Book Review: Understanding & Relating to African American Youth: A Toolkit for Intergenerational Conversation
Understanding & Relating to African American Youth: A Toolkit for Intergenerational Conversation by Fuller Youth Institute. Published by Fuller Youth Institute, 2019. Total pages: 25.
The authors are well suited to write this book. For years they have set the standard for youth ministries around the world. Year after year the Fuller Youth Institute (FYI) has been on the cutting edge of conducting research as well as providing materials and resources for youth ministries from a non-denominational perspective. FYI created a series of books under the title How to Talk to Any Young Person: An Intergenerational Conversation Toolkit, and included this title as one in a collection for a variety of ethnic groups.
This four-chapter book provided keys to understanding African American youth. It looked at the realities that African American youth face, the role of conversations, plus it share some topics and action steps. In the realities chapter the section titles include inherited social realities (slavery, Jim Crow laws, confederate statues, discrimination, voting laws and registration, housing zones and restrictions, mass incarceration and the drug wars); social justice priorities; church leadership dynamics; changing faith formation; and addressing mental health. The next chapter presented the important role of conversations, with space to have the reader reflect on a set of questions. The following chapter presented conversation topics listed by categories youth wrestle with regularly. The last chapter shared further action steps that can be taken to foster an intergenerational community.
The strength of the book is the direct presentation of the realities that African American youth face. The concise presentation of the realities gives the reader a quick run through of African American history. Another strength of this book is the conversation topics that a leader can utilize to engage African American youth in hearing their story and obtaining a better understanding. The information presented allows anyone that mentors, leads, and/or teaches African Americans great insights to the historical implications and environmental background that informs African American youth.
The book’s brevity affords it to be a good resource in the toolkit of the youth leader. It’s an easy read and does not pack on a lot of peripheral material. It was written to present the macro reasons for how the psyche of African American youth formed. While it speaks primarily in generalities, these generalities should lead the reader to the right street, but may not allow them to pull up to the right house. Each person responds to historical and environmental stimuli differently. Interestingly, though the brevity is a good strength, it is also a weakness.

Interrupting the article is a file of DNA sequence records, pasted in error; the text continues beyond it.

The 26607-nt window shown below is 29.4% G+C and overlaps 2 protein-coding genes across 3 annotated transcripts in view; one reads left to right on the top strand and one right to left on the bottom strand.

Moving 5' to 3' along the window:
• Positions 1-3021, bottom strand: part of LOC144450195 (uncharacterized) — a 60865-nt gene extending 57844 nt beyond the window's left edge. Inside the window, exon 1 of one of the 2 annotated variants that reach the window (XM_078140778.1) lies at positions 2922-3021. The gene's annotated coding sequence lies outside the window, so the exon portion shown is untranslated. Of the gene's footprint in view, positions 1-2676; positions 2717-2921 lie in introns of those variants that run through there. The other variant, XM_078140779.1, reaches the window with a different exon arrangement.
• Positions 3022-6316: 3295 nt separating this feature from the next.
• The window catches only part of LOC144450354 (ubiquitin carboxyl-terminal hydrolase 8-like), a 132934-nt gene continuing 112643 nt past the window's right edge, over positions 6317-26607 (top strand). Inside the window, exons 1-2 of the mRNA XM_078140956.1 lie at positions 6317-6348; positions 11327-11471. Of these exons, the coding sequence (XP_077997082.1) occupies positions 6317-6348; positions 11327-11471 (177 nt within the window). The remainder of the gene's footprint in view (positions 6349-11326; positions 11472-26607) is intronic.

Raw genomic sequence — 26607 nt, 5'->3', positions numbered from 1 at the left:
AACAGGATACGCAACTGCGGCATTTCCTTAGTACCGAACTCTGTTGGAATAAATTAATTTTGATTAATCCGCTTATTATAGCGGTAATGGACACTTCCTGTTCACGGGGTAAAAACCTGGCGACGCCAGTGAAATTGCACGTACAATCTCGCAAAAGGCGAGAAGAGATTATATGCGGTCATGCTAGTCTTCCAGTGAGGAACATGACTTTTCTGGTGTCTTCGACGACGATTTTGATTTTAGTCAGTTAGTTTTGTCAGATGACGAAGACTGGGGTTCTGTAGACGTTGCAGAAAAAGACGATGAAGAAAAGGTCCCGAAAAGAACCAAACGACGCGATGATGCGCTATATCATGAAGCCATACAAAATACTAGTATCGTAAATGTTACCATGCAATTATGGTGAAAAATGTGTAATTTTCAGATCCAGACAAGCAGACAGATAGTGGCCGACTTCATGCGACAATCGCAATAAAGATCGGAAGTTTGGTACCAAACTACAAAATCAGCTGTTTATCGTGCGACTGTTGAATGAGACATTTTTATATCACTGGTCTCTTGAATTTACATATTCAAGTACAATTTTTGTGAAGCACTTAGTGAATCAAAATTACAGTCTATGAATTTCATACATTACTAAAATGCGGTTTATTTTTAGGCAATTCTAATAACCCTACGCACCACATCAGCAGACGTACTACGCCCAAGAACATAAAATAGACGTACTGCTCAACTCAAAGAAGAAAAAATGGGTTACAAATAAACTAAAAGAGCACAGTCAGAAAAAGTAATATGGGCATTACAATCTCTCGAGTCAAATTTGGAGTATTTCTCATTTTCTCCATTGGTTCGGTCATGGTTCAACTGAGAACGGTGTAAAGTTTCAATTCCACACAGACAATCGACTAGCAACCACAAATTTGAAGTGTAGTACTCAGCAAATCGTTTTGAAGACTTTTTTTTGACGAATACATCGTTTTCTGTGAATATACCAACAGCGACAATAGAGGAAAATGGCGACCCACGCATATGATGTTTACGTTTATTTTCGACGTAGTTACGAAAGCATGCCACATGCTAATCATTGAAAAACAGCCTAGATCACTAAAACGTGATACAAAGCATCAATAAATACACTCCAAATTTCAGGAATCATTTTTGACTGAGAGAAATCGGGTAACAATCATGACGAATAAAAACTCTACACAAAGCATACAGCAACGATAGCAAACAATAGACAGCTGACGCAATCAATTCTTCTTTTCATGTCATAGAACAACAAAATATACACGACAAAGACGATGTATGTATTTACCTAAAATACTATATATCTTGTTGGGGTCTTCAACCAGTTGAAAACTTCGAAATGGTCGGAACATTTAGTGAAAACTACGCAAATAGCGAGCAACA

The shortness of the book does not allow for in-depth information, complete background, and additional information for the reader to really get the total picture of understanding African American youth. The book does plant a seed. An interested reader should come away prompted by questions and topics, motivated to research additional sources. One of those topics that arrested my attention was the topic of “Addressing Mental Health and Self-Care.” Serving as a youth professional for many years, this topic was never raised as a challenge or opportunity to understanding African American youth. The book did not delve into the topic and caused me to want to take a deeper look for a better understanding to the African American youth.
References and a bibliography would strengthen the additional learning and allow the reader to have better next steps.
The book is easy to read; well-written, and quite understandable. Even the font size and quotations, plus bolding and italicizing make this easy on the eyes.
As an African-Caribbean male, this book didn’t necessarily provide me with new information, but it brought to my attention how these historical and sociological issues inform the African American youth. That, in itself, made it a worthwhile read, and the conversation starters will be helpful in ministry.
Roger R. Wade is the Church Ministries Director with emphasis on Youth, Children, Adventist Community Service, Health, and Family Ministries for the Mid-American Union Conference of Seventh-day Adventist.